With the 2022 Toronto International Film Festival fast approaching, most of the attention will be on the high-profile premieres and their stars. And while these Hollywood titles will be hoping to garner buzz for the marquee Oscar categories, several non-English language films will also be hoping to generate excitement at TIFF as they vie for their country’s selection and ultimately, the Academy’s nomination for Best International Feature. Here are 15 such films we’ll be keeping an eye on at TIFF 2022.
After back-to-back wins for A Fantastic Woman and Roma, Latin American films have been notably absent from the Oscar nominations in the years since. This time, a handful of films from this year’s TIFF lineup will hope to get the region’s cinema back in favor with the Academy. Among them is Chile’s My Imaginary Country, a sober reflection on Chile’s recent social unrest, as a youth and women-led movement rises up in the aim of constitutional reform. Already shortlisted by Chile’s selection committee, the film is the latest from 81-year old documentarian Patricio Guzman, known for his probing examinations of Chilean society.
Further north, a pair of Central American countries will be seeking their first ever Oscar wins. Nicaragua is expected to submit Laura Baumeister’s Daughter of Rage, which boasts the distinction of being the country’s first feature film directed by a woman. Meanwhile, Domingo and the Mist is the likely submission from Costa Rica. This drama is directed by Ariel Escalante, whose debut feature The Sound of Things was submitted in 2017.
While Latin America has taken a backseat in recent Oscar races for Best International Feature, Asia has emerged with the breakout successes of Parasite and Drive My Car. Expectations are therefore high for this year’s Korean and Japanese submissions, in the form of TIFF picks Park Chan-wook’s Decision to Leave and Chie Hayakawa’s Plan 75 respectively. Park Chan-wook’s fans will be counting on an overdue narrative to take hold for Decision to Leave during the awards season, following its Best Director triumph at Cannes. And in the case of Plan 75 – about a dystopian society where the elderly are encouraged to die voluntarily after age 75 – Japan will aim for the same support that propelled other late-life narratives such as 2012’s Amour.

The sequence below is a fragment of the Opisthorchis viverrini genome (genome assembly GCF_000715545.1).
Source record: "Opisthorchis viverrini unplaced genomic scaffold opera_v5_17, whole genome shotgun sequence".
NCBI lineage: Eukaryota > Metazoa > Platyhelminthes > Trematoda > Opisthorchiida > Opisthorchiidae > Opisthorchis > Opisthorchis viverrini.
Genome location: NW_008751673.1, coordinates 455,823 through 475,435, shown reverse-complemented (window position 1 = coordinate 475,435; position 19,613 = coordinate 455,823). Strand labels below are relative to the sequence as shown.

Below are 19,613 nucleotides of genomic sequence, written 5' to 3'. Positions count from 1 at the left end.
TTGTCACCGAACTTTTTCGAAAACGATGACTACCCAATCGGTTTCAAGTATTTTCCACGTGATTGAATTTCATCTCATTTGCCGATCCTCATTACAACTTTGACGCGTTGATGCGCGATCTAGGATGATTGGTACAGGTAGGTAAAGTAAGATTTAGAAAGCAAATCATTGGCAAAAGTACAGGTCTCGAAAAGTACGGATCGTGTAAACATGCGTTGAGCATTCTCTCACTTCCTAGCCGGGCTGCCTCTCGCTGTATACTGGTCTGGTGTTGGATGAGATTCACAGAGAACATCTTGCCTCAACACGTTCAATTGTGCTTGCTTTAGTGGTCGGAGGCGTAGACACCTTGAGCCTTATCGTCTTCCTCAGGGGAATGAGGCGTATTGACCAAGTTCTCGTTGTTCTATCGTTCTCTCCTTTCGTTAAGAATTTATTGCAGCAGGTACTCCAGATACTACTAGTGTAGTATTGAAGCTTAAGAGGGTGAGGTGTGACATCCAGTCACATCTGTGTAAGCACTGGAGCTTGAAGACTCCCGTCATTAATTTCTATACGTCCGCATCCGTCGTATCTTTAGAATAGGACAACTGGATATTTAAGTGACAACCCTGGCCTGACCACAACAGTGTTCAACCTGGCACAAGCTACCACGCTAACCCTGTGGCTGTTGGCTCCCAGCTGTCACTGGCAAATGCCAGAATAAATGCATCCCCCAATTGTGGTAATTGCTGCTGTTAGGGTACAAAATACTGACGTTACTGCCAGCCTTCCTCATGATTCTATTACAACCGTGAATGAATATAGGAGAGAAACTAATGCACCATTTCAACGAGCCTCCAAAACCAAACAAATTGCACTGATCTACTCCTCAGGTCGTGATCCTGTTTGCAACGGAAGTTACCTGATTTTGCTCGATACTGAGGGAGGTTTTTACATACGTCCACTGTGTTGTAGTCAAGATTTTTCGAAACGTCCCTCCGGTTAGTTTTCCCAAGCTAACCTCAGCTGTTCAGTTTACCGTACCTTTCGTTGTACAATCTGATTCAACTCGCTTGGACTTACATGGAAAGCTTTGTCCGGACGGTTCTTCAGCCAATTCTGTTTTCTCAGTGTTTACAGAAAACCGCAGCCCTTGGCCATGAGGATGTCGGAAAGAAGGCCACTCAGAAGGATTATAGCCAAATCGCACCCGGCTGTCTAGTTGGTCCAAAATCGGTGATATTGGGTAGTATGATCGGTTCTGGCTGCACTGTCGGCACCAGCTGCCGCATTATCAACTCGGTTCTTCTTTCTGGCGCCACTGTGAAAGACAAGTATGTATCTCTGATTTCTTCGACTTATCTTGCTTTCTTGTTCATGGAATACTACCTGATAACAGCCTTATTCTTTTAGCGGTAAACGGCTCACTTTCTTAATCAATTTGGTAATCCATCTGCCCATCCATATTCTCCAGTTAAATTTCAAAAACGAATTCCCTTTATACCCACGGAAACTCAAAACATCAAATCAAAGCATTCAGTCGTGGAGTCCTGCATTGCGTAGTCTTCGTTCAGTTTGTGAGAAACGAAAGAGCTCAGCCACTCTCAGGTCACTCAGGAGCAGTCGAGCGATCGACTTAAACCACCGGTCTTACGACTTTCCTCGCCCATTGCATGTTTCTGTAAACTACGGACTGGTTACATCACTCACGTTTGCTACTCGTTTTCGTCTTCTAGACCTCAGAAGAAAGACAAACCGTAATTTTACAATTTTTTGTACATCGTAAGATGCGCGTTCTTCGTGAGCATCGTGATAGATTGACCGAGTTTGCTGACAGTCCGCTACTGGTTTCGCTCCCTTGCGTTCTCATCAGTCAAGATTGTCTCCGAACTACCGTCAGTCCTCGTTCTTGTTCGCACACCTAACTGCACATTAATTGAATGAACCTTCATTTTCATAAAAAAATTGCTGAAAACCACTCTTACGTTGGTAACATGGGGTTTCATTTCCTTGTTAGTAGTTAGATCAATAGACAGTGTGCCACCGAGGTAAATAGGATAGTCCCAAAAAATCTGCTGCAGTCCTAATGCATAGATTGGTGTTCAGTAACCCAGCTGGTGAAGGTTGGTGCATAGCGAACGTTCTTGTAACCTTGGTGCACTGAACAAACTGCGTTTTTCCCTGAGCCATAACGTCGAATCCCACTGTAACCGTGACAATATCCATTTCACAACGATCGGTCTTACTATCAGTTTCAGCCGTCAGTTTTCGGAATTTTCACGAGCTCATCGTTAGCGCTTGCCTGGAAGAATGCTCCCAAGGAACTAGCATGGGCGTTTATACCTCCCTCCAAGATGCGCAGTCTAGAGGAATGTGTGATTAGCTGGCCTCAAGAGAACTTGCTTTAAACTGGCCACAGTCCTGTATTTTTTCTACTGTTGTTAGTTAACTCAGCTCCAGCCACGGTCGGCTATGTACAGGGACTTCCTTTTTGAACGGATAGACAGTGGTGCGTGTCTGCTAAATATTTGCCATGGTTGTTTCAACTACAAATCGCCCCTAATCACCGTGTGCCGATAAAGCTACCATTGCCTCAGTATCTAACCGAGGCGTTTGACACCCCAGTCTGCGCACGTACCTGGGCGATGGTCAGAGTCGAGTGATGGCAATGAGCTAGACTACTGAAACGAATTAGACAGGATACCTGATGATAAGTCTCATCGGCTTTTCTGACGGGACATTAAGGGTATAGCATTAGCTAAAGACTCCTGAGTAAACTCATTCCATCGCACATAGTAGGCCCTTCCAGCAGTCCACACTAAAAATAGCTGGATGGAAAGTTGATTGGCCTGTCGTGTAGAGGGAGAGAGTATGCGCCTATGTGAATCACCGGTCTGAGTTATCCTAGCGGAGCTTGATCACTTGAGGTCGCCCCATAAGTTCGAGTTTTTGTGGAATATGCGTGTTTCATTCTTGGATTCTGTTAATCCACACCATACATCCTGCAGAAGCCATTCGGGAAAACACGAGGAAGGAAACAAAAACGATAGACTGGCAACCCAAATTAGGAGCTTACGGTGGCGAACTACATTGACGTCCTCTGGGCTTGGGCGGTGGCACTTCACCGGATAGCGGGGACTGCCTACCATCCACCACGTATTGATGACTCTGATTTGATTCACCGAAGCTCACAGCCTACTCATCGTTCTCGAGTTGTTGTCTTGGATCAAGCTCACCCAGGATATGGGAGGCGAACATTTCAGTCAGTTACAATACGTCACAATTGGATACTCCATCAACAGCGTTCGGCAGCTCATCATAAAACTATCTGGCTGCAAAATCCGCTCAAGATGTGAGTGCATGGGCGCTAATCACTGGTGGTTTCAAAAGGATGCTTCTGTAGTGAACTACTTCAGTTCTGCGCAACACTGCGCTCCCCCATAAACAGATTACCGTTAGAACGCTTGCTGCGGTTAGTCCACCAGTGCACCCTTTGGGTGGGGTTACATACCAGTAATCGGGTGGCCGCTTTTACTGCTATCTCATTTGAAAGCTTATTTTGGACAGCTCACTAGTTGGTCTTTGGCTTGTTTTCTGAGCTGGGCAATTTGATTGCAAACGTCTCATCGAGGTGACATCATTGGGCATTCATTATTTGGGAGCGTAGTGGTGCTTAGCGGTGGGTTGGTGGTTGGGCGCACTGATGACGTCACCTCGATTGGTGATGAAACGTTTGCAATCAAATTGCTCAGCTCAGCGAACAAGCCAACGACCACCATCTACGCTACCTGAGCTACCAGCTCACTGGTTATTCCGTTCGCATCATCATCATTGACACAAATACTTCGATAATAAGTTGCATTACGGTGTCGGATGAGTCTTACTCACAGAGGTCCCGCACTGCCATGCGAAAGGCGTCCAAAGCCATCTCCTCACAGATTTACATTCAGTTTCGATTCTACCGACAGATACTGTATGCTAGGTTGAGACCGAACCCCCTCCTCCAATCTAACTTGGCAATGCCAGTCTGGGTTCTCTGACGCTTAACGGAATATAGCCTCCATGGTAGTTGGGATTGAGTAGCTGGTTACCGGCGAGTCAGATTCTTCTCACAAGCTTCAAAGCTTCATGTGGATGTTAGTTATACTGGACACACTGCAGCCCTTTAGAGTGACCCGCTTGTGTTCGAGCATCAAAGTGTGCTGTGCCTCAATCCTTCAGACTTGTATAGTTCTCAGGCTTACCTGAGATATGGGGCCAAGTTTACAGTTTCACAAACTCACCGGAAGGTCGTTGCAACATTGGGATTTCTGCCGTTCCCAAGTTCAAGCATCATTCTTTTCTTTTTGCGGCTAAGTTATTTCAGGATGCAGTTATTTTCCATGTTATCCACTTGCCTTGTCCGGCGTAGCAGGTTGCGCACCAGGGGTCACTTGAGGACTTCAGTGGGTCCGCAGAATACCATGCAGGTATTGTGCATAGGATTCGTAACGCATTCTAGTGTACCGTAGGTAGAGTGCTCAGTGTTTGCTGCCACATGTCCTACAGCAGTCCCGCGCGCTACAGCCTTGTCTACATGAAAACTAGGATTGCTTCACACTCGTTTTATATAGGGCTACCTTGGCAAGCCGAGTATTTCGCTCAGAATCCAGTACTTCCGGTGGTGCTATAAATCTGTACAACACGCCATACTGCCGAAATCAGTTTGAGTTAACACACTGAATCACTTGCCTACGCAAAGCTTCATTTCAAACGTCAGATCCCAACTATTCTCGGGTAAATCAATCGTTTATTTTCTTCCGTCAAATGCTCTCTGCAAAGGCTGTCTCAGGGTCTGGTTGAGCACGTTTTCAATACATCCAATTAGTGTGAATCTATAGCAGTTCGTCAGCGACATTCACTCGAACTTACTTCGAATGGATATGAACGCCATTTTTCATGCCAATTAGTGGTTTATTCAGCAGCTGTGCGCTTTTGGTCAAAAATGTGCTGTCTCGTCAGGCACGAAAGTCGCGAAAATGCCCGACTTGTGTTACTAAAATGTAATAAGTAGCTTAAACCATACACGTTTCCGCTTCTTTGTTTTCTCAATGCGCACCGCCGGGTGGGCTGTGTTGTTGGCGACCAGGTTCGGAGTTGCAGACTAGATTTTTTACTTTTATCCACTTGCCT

On the topic of overdue Oscar hopefuls, Israel will be eager to reverse their fortunes as the nation with the most nominations without a win. As is typical, they will automatically select the Best Picture winner of their national Ophir Awards, which includes Cinema Sabaya, Karaoke, 35 Downhill, Where Is Anne Frank and TIFF selection Valeria Is Getting Married. Directed by Michal Vinik, this contained drama follows a tension-filled day as a young woman begins to reconsider an arranged marriage. Matters of the heart are also central to Pakistan’s award-winning Joyland, which sees a young man fall in love with a transgender fellow dancer, thereby upending his father’s expectations. Though it’s subject matter may be dismissed by the country’s conservative influences, its Cannes Jury Award and Queer Palm laurels may help to persuade Pakistan’s decision.
And finally, Leonor Will Never Die is also another possibility for Asia. This imaginative homage to classic Filipino action films will surely be a favorite of TIFF’s Midnight Madness crowd. Featuring a lovable lead performance from Sheila Francisco as a screenwriter who becomes transported to the world of one her unfinished scripts, Leonor Will Never Die is truly a movie about movie lovers, for movie lovers.
Unsurprisingly, the Academy’s favorite continent will be well represented at TIFF this year, with numerous European films hoping to convert festival buzz to Oscar glory. Netflix will certainly be bullish about the prospects for Germany’s All Quiet on the Western Front. Reinterpreting the classic anti-war story that won Best Picture for 1930, this Daniel Brühl-starrer will launch on the streamer on August 28. Poland has also announced their submission by way of Cannes darling EO by Jerzy Skolimowski, which follows the life of a donkey as it makes its way through our world.
Other Cannes favorites Holy Spider and Corsage could also be in the mix if submitted for Denmark and Austria. Both films won Best Actress trophies in their respective Palme d’Or and Un Certain Regard competitions. And from Czech Republic and Romania, Michal Blaško Victim and Cristian Mungiu’s R.M.N. could be Oscar contenders after being shortlisted by their countries’ selection committees. Both films explore issues surrounding racism and xenophobia fuelled by immigrant-related tensions.
Be sure to follow Awards Radar for coverage of these and more titles at the 2022 Toronto International Film Festival.